Stock markets ripe for correction, but …

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I am on the road today tending to a few business matters – in an environment in which South Africa has just seen its third consecutive quarter of negative GDP growth – and the mood is not entirely upbeat.

Back to the yin and yang of equities: I have tried arguing over the past week or two that global stock markets were grossly overbought and out of kilter with economic reality, and therefore ripe for correction – a process I believe has now commenced (also for commodities, and the reverse for safe-haven assets such as government bonds, the US dollar and the Japanese yen). I have also mentioned that we may see at least some degree of reversion to the 200-day moving averages in a number of instances.

It is perhaps premature to say whether we will be dealing with a normal short-term correction or a more significant move threatening the primary trend. However, when considering longer-term data, it would seem that any correction may still be part of an overall bottoming-out process. The chart below shows monthly intervals for the S&P 500 Index since 1998 and conveys an important message when considering the three momentum-type oscillators at the bottom (RSI, MACD and ROC). These are reversing course for the first time since the primary sell signals of 2007 and now either indicate buy signals (or are getting close to them in the case of MACD).

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Source: StockCharts.com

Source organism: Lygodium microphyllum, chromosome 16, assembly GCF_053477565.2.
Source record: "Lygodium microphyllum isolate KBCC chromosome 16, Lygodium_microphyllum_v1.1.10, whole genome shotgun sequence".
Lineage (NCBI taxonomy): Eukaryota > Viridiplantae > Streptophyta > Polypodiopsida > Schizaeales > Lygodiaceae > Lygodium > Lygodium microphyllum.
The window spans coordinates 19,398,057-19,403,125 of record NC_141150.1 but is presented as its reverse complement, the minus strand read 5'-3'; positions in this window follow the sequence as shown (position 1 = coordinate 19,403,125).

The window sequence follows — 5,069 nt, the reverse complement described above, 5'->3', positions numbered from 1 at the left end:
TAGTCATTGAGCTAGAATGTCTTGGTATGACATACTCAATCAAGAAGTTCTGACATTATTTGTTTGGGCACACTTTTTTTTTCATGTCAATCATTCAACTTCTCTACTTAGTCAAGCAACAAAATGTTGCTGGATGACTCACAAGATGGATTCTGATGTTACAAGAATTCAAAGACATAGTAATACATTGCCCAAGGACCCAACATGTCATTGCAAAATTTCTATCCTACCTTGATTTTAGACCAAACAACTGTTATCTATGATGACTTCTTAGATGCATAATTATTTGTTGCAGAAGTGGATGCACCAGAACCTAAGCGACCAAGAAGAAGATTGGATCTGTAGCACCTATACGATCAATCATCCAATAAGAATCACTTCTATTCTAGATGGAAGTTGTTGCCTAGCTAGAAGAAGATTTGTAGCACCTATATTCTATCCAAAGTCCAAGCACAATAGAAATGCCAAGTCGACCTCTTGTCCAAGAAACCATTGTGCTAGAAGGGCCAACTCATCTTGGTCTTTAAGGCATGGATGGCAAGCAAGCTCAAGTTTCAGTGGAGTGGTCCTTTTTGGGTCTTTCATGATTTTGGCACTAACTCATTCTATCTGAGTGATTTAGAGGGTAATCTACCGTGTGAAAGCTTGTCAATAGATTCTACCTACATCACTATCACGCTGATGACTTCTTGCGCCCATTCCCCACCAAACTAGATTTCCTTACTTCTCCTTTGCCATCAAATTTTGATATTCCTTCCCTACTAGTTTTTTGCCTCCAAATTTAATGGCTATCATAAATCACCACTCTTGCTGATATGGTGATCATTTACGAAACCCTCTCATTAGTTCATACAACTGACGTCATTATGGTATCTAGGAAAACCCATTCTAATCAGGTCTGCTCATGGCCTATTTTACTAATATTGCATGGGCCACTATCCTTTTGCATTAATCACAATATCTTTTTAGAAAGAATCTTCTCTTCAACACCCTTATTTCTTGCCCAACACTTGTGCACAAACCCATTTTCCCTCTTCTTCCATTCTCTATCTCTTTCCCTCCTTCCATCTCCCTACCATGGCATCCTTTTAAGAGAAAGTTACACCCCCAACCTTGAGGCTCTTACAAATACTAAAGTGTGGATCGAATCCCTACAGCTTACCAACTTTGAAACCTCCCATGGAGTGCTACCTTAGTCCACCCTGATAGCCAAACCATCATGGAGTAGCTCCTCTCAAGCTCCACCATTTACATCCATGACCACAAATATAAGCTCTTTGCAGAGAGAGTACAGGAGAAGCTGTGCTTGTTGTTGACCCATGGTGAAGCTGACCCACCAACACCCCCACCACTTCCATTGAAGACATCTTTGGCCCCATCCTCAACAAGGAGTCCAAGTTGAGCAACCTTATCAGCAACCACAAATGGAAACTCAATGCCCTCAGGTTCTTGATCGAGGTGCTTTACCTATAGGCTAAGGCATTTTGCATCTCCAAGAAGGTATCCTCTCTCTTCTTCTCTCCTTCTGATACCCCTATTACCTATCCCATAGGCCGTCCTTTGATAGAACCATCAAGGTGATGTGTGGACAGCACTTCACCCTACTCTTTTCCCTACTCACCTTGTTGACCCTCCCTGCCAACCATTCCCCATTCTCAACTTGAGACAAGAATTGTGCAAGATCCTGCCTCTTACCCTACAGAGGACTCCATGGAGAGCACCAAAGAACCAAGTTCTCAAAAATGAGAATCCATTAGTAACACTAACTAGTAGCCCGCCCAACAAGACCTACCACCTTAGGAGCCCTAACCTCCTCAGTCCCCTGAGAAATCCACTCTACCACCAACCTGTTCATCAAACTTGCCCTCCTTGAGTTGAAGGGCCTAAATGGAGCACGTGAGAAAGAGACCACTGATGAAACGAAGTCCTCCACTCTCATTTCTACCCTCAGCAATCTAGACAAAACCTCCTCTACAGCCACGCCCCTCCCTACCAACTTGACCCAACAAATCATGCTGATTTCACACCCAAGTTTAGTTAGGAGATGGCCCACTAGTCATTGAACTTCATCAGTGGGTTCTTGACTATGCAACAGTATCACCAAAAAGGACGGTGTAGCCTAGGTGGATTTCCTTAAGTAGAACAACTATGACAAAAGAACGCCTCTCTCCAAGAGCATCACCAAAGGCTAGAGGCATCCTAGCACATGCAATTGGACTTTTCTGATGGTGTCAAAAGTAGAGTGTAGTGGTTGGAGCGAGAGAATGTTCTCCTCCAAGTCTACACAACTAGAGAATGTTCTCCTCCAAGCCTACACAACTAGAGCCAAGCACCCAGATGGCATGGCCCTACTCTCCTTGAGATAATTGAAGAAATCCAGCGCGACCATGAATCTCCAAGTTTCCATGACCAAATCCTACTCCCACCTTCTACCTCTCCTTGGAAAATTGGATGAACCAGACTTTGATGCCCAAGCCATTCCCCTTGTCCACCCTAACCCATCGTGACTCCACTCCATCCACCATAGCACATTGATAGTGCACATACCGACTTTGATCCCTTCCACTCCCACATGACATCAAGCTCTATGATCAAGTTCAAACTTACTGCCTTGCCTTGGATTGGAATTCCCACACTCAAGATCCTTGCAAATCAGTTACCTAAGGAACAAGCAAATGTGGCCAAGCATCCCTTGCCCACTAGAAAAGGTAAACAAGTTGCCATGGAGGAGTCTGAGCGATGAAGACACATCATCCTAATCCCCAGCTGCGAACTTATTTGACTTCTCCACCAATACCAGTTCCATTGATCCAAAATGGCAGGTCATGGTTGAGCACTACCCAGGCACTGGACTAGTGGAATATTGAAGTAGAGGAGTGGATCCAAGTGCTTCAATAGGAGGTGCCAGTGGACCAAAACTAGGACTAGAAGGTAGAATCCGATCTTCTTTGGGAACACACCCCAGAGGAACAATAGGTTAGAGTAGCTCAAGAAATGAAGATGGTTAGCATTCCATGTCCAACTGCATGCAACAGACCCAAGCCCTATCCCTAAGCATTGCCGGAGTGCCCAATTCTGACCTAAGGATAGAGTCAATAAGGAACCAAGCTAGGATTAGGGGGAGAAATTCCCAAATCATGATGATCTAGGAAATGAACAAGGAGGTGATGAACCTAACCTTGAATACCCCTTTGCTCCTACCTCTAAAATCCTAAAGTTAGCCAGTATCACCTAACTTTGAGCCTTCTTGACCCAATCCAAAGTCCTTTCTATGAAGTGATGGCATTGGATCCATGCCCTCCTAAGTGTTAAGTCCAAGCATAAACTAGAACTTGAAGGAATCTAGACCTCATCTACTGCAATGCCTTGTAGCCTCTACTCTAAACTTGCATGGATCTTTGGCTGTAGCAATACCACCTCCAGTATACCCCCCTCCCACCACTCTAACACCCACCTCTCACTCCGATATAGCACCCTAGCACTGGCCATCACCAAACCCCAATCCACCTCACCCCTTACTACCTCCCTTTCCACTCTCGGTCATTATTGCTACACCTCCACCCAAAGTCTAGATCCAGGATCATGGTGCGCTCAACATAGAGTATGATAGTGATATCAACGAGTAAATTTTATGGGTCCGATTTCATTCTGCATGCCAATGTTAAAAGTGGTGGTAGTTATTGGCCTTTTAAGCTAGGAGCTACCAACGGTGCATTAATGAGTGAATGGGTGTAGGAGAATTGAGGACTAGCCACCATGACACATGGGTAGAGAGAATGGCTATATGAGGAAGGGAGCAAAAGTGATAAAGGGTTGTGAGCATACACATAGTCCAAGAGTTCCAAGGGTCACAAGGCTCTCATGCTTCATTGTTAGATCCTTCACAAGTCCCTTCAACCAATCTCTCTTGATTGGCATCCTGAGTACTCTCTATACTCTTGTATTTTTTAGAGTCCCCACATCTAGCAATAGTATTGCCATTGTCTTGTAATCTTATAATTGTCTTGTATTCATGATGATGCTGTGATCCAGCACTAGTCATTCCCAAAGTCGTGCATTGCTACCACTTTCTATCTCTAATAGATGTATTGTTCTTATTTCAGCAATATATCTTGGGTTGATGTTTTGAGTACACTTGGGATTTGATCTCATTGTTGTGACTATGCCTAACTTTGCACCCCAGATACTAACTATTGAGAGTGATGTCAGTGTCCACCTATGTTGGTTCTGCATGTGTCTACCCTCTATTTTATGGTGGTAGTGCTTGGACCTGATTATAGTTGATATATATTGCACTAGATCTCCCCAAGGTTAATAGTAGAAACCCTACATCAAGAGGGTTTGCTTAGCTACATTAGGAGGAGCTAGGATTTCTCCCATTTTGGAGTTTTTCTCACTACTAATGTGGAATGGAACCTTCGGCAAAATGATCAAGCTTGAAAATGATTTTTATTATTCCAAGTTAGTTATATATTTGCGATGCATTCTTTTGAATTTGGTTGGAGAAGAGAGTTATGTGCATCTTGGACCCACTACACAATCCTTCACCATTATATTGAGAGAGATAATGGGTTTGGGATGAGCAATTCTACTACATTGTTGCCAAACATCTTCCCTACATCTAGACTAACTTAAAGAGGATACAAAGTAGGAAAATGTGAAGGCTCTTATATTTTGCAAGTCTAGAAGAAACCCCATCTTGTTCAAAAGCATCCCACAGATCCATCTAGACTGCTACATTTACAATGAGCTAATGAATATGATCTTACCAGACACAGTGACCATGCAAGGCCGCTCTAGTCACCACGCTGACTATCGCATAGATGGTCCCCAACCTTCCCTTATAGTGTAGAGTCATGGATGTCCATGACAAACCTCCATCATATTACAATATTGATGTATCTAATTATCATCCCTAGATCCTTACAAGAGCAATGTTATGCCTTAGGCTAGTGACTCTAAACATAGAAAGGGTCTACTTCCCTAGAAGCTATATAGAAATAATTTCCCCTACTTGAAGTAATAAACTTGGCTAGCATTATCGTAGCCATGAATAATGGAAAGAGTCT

I need to be off to my appointments, but thought I would just share this thought with you while we remain cautious and await Mr Market to offer us stocks – especially in high-growth markets such as China, India and resource-based economies – at more realistic levels.

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5 comments to Stock markets ripe for correction, but …

  • Mike Mennell

    very useful info. love this site. Offers many differing viewpoints. Where does Prieur get the time??

  • MIke: Thank you for the positive feedback! Time? Quite frankly I have no idea, but for the moment most of the balls are still in the air …

  • Jason Sinclair

    Prieur,
    If you look at the 14 day RSI and daily MACD for the S&P 500 as produced by John Murphy at StockCharts in his 17th August report, it shows a very different picture of the market being overbought and hence greater downside potential.
    Why is this so different to the one above???

  • Jason: I agree 100% with John Murphy regarding the short-term situation (based on daily data, indicating the secondary trend). The market is overbought and daily sell signals are in place. All that I was trying to highlight was that the longer-term trend (based on monthly data, indicating the primary trend) is showing signs of bottoming out. Murphy also sees the situation like this.

  • I bumped into this wonderful post, some time after my big hair cut (by wall street).

    I’m a longtime real estate broker. Here the rewards are chicken feed compared to wall street. Also, there’s very rigorous “Fiduciary Duty” rules, imposed from Federal and State level, in order for brokers to keep their license.

    Hence, it’s a wonder to me, that Wall Street is operating without any concept of “Servant Fiduciary”.

    With the infinitely cheap capital infusion from the Fed.(all these tax paying chickens), now they still behave like “Wolfs in the chicken coop”. Despite all their spins(They have no shame?).

    I know that, the main street, is hurting, big time! According to First American Title Company’s Core Logic:

    As of June 30, 2009, 32.2 % of all U.S. mortgaged properties, were underwater( with negative equity). The aggregate property value for loans in a negative position was $3.4 trillion.

    as of June 30, 45.7% of California’s home mortgages are near underwater. And average loan to value ratio in California is 81%! Similarly, 53% and 94% for Florida.etc.

    So, what’s next? A huge “Tsunami of foreclosure” coming!

    For the interested, here’s the link:
    http://www.loanperformance.com/infocenter/library/FACL%20Negative%20Equity_final_081309.pdf

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